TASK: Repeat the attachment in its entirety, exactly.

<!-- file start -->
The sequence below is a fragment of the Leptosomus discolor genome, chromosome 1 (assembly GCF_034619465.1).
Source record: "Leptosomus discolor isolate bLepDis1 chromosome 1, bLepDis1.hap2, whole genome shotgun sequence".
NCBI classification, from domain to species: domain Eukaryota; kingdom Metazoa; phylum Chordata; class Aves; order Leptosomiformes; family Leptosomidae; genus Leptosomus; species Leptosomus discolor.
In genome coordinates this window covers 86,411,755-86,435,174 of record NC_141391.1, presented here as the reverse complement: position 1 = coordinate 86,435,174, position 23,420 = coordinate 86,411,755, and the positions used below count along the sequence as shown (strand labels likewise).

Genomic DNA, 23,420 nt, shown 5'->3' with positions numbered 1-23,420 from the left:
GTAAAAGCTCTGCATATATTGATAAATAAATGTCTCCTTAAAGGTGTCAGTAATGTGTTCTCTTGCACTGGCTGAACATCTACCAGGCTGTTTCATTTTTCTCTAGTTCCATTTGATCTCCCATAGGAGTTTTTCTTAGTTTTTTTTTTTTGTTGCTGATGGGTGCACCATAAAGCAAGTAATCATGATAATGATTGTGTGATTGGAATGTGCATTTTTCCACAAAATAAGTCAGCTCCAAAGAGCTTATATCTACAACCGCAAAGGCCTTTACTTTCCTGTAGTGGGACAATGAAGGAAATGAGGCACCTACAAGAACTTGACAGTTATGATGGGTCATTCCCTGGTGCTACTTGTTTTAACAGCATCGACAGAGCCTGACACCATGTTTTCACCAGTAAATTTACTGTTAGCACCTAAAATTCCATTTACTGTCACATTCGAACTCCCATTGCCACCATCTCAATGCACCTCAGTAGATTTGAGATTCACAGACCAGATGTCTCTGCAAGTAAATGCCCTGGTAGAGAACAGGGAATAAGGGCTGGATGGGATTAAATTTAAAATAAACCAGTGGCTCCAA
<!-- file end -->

The sequence below is a fragment of the Leptosomus discolor genome, chromosome 1 (assembly GCF_034619465.1).
Source record: "Leptosomus discolor isolate bLepDis1 chromosome 1, bLepDis1.hap2, whole genome shotgun sequence".
NCBI classification, from domain to species: domain Eukaryota; kingdom Metazoa; phylum Chordata; class Aves; order Leptosomiformes; family Leptosomidae; genus Leptosomus; species Leptosomus discolor.
In genome coordinates this window covers 86,411,755-86,435,174 of record NC_141391.1, presented here as the reverse complement: position 1 = coordinate 86,435,174, position 23,420 = coordinate 86,411,755, and the positions used below count along the sequence as shown (strand labels likewise).

Genomic DNA, 23,420 nt, shown 5'->3' with positions numbered 1-23,420 from the left:
GTAAAAGCTCTGCATATATTGATAAATAAATGTCTCCTTAAAGGTGTCAGTAATGTGTTCTCTTGCACTGGCTGAACATCTACCAGGCTGTTTCATTTTTCTCTAGTTCCATTTGATCTCCCATAGGAGTTTTTCTTAGTTTTTTTTTTTTGTTGCTGATGGGTGCACCATAAAGCAAGTAATCATGATAATGATTGTGTGATTGGAATGTGCATTTTTCCACAAAATAAGTCAGCTCCAAAGAGCTTATATCTACAACCGCAAAGGCCTTTACTTTCCTGTAGTGGGACAATGAAGGAAATGAGGCACCTACAAGAACTTGACAGTTATGATGGGTCATTCCCTGGTGCTACTTGTTTTAACAGCATCGACAGAGCCTGACACCATGTTTTCACCAGTAAATTTACTGTTAGCACCTAAAATTCCATTTACTGTCACATTCGAACTCCCATTGCCACCATCTCAATGCACCTCAGTAGATTTGAGATTCACAGACCAGATGTCTCTGCAAGTAAATGCCCTGGTAGAGAACAGGGAATAAGGGCTGGATGGGATTAAATTTAAAATAAACCAGTGGCTCCAA